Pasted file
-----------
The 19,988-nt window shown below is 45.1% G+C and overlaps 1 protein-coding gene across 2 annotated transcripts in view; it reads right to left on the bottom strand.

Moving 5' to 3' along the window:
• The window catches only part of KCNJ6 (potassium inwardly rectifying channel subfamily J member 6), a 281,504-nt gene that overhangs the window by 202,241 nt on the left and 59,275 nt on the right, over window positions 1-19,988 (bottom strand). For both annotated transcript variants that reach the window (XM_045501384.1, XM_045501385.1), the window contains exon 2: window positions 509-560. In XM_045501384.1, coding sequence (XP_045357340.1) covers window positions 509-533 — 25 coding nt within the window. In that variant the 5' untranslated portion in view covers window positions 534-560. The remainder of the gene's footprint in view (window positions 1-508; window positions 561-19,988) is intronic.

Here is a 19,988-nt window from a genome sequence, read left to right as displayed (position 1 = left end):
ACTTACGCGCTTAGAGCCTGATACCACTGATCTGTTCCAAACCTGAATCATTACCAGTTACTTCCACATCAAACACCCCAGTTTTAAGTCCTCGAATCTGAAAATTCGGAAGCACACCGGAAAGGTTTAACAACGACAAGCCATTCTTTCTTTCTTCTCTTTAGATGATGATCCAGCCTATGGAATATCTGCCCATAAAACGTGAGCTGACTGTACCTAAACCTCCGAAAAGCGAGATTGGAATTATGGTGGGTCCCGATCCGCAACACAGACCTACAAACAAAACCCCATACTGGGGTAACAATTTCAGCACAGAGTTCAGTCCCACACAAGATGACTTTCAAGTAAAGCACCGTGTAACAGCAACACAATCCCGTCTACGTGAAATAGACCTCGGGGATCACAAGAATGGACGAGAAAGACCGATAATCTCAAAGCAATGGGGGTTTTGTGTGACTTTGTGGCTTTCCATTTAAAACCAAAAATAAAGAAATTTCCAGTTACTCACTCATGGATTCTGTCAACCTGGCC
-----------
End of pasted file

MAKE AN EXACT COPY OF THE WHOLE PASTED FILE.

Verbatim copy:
The 19,988-nt window shown below is 45.1% G+C and overlaps 1 protein-coding gene across 2 annotated transcripts in view; it reads right to left on the bottom strand.

Moving 5' to 3' along the window:
• The window catches only part of KCNJ6 (potassium inwardly rectifying channel subfamily J member 6), a 281,504-nt gene that overhangs the window by 202,241 nt on the left and 59,275 nt on the right, over window positions 1-19,988 (bottom strand). For both annotated transcript variants that reach the window (XM_045501384.1, XM_045501385.1), the window contains exon 2: window positions 509-560. In XM_045501384.1, coding sequence (XP_045357340.1) covers window positions 509-533 — 25 coding nt within the window. In that variant the 5' untranslated portion in view covers window positions 534-560. The remainder of the gene's footprint in view (window positions 1-508; window positions 561-19,988) is intronic.

Here is a 19,988-nt window from a genome sequence, read left to right as displayed (position 1 = left end):
ACTTACGCGCTTAGAGCCTGATACCACTGATCTGTTCCAAACCTGAATCATTACCAGTTACTTCCACATCAAACACCCCAGTTTTAAGTCCTCGAATCTGAAAATTCGGAAGCACACCGGAAAGGTTTAACAACGACAAGCCATTCTTTCTTTCTTCTCTTTAGATGATGATCCAGCCTATGGAATATCTGCCCATAAAACGTGAGCTGACTGTACCTAAACCTCCGAAAAGCGAGATTGGAATTATGGTGGGTCCCGATCCGCAACACAGACCTACAAACAAAACCCCATACTGGGGTAACAATTTCAGCACAGAGTTCAGTCCCACACAAGATGACTTTCAAGTAAAGCACCGTGTAACAGCAACACAATCCCGTCTACGTGAAATAGACCTCGGGGATCACAAGAATGGACGAGAAAGACCGATAATCTCAAAGCAATGGGGGTTTTGTGTGACTTTGTGGCTTTCCATTTAAAACCAAAAATAAAGAAATTTCCAGTTACTCACTCATGGATTCTGTCAACCTGGCC